Mr. Millman, who has not yet seen the documentary, said the pristine condition of several items recovered from the crash and the NTSB’s inability to replicate an explosion of a center wing fuel tank during its investigation have led him to dispute the government’s official position on the crash.

As part of his presentation to more than two dozen people at the synagogue Sunday, Mr. Millman shared the NTSB accident report, which states the explosion of the center wing tank as the probable cause of the crash. The report says the explosion was most likely caused by a short circuit outside of the tank.

“That doesn’t seem to make too much sense to me,” he said.

Mr. Millman also passed around photographs, newspaper articles and notes from the investigation.

Conspiracy theories have surfaced since the day of the crash, with more than 100 eyewitnesses having told investigators they saw a streak of light headed toward the aircraft moments before it exploded in the sky.

The government has maintained that what those witnesses actually saw was a piece of the aircraft falling from the sky, a theory Mr. Millman disagrees with.

“Common sense says that if hundreds of people say they saw [the streak of light] ascending, then it was ascending, not falling,” Mr. Millman said.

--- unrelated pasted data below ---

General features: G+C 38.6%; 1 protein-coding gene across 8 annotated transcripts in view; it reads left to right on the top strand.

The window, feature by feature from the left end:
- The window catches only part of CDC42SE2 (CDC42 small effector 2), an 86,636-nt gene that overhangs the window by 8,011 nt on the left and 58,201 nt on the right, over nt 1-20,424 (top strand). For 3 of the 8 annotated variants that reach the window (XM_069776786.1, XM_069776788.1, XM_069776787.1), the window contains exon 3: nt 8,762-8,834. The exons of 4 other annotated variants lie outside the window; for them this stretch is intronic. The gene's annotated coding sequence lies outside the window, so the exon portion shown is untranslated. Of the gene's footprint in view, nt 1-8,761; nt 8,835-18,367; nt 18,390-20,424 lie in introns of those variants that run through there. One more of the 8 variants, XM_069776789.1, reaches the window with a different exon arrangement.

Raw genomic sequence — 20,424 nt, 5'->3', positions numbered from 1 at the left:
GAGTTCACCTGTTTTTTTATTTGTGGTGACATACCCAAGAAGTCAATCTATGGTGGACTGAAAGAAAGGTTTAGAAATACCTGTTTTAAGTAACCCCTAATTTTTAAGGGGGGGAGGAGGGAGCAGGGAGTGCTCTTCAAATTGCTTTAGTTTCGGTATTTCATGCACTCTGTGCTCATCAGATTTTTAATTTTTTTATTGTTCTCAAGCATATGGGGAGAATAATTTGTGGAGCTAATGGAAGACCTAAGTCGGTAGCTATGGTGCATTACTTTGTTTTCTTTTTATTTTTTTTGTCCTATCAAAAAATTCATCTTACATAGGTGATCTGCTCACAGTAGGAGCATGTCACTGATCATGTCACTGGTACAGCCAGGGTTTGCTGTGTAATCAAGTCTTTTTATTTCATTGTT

The investigation into the crash lasted more than four years and is reportedly the most expensive crash investigation in U.S. history.

Two men who attended the presentation Sunday said they had sons who were witnesses to the crash. Jed Clauss of Mattituck said his son, Josh, was surfing in Westhampton when debris from the plane landed near him.

Mr. Clauss said Josh returned home with a piece of plastic that surrounded one of the plane’s windows. They called the FBI to report the discovery and an investigator was sent to the house, he said.

“He asked Josh if he noticed a Grady-White [boat] headed in the opposite direction,” Mr. Clauss said. “I always found that curious.”

Mr. Clauss says he’s always believed kinetic energy from a missile shot in the direction of the plane caused the explosion.

Mr. Millman said he hasn’t dwelled on what caused the crash, since he doesn’t exactly know, but he thinks the time has come for the government to take another look.

“I don’t know what happened,” he said, “but 230 lives were affected and when you also consider [all their family members], a tremendous amount of people were hurt by this crash.”

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06/28/13 2:00pm
06/28/2013 2:00 PM

COURTESY PHOTO | David McElroy had may hobbies and loved his family, his daughters said.

The Orient man who died along with a passenger when his single-engine plane crashed into a Shirley neighborhood last August was warned on the morning of the accident not to fly the plane, according to a National Transportation Safety Board report.